Now, we still have the extra card. And the extra card has a suit which I can do in four ways because of four choices. And finally, it also has a value. And the value is-- it's actually-- so how much is this? Can this be 13? Are there 13 values? No, not really, right? Because for each possible given suit that I've chosen, I already chose a value before when I chose a value for the suit that I did over here.

So for example, this one cannot be the 7, it has to be something else. There are 12 choices. If I would have chose a different suit, for example hearts, then I would not be able to choose the Ace because I already have chosen the Ace in the first step. So I have 12 possibilities here. So this is not 13. You may want to check that again.

So now let's give the representation for this one. So I can have diamonds, clubs-- so let's see, in the order of diamonds, clubs. So I have the 7, I have a King, I have for hearts I have an Ace, for spades I have a 2. Then I have the suit for the extra card which is a diamonds. And then a value which is a 3.

Now we are going to check according to our guidelines over here. We're going to check the number of elements that are-- the number of sequences that map to the same hand over here. So is this a bijection? It's not, right?

So why is this not a bijection? Well, we can also have the following situation where we swap the 3 diamonds and the 7 diamonds around. So we choose the 3 for the diamonds and then we have the King, the Ace and the 2. then we have the fifth card which is also diamonds, but now it's the 7.

Well, this one also maps to this particular hand. So we have a 2-to-1 mapping. And we conclude that the total number of hands, where every suit is represented, is 13 to the power 4 times 4 times 12 by the generalized product rule. And now by the division rule, we have to still divide by 2. So that's the total number.

OK. So now we come to combinatorial proofs. So this is a new proof technique. And what we're going to do is we're going to count a set in two different ways. And that will lead to a combinatorial equation.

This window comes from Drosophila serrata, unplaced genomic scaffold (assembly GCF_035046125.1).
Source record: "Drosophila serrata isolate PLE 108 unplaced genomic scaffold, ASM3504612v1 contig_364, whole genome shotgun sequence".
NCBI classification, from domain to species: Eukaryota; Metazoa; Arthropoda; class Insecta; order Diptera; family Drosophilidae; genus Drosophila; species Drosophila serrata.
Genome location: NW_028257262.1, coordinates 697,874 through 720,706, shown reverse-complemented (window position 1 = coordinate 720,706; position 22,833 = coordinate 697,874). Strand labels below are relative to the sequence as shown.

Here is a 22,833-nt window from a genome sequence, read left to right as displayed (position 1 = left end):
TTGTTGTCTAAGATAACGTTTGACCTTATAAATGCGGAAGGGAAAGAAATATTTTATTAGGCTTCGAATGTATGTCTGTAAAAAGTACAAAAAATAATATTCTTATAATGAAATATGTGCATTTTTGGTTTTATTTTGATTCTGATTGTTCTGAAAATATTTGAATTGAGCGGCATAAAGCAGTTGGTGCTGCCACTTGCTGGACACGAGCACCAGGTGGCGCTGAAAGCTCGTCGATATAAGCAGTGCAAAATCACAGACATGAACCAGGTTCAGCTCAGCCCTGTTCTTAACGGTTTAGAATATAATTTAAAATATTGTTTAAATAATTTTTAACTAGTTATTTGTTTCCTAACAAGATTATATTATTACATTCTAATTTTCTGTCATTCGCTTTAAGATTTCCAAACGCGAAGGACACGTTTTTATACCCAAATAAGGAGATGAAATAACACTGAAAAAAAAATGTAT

So the whole idea is as follows. So let me give an example first. So for a combinatorial proof, for example, suppose I have n shirts and I want to choose-- I want to keep k and I want to trash n minus k.

So how do I count the number of choices that I have? Well, I can choose, out of n, I can choose the k keepers. But I also can count it in a different way. I can also count this as how many ways I can select the trashers. So there are n minus k out of n shirts that I will trash.

So there are two different ways to count the same choices that I have. So we have an equation over here. And you already know this one because by the definition of the binomial coefficient, we have that this is equal to this. And so it's pretty straightforward. It's equal to this one over here.

But the idea is that we're going to count a set in two different ways. So another example is where we have the following. We choose a team of k elements. Of k elements out of-- oh, actually, I'm talking about a team. I was talking about students here. Of k students.

Out of n students. Now, how many ways can I do this? Well, n choose k, right? Well, there is a way to count this differently. I could also say, well, let's first count the total number of ways in which I choose k students that includes Bob. So let's do that.

So Bob is one of the students, and if I count the number of teams with Bob, how many choices do I have? I choose Bob. I still need to choose k minus 1 students out of the remaining n minus 1 students. So I have taken out Bob. So there are n minus 1 students left and I still need to choose k minus 1 students.

The other possibility is that we have teams that-- in which Bob is not represented. So now we need to choose k students out off all the students minus Bob. So we have n minus 1 choose k. So by the sum rule, we can just add those two together and that should be equal to all the possibilities to choose team of k students.